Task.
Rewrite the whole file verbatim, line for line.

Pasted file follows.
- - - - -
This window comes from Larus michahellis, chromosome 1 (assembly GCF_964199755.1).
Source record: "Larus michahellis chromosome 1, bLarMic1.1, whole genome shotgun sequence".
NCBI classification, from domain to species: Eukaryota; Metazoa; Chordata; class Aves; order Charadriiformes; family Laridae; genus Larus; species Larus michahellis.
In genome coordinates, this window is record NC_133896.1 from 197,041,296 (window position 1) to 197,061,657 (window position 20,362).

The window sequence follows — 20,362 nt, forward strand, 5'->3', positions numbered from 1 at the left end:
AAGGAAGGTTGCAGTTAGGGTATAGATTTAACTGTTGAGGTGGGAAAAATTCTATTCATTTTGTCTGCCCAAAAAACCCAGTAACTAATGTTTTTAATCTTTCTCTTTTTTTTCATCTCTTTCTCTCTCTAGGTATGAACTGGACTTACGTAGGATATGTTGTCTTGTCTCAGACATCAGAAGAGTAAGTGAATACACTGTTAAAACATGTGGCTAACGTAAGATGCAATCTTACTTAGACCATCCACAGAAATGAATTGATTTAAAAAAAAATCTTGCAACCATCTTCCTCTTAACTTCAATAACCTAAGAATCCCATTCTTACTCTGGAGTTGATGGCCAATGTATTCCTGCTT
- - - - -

This window comes from Larus michahellis, chromosome 1 (assembly GCF_964199755.1).
Source record: "Larus michahellis chromosome 1, bLarMic1.1, whole genome shotgun sequence".
NCBI classification, from domain to species: Eukaryota; Metazoa; Chordata; class Aves; order Charadriiformes; family Laridae; genus Larus; species Larus michahellis.
In genome coordinates, this window is record NC_133896.1 from 197,041,296 (window position 1) to 197,061,657 (window position 20,362).

The window sequence follows — 20,362 nt, forward strand, 5'->3', positions numbered from 1 at the left end:
AAGGAAGGTTGCAGTTAGGGTATAGATTTAACTGTTGAGGTGGGAAAAATTCTATTCATTTTGTCTGCCCAAAAAACCCAGTAACTAATGTTTTTAATCTTTCTCTTTTTTTTCATCTCTTTCTCTCTCTAGGTATGAACTGGACTTACGTAGGATATGTTGTCTTGTCTCAGACATCAGAAGAGTAAGTGAATACACTGTTAAAACATGTGGCTAACGTAAGATGCAATCTTACTTAGACCATCCACAGAAATGAATTGATTTAAAAAAAAATCTTGCAACCATCTTCCTCTTAACTTCAATAACCTAAGAATCCCATTCTTACTCTGGAGTTGATGGCCAATGTATTCCTGCTT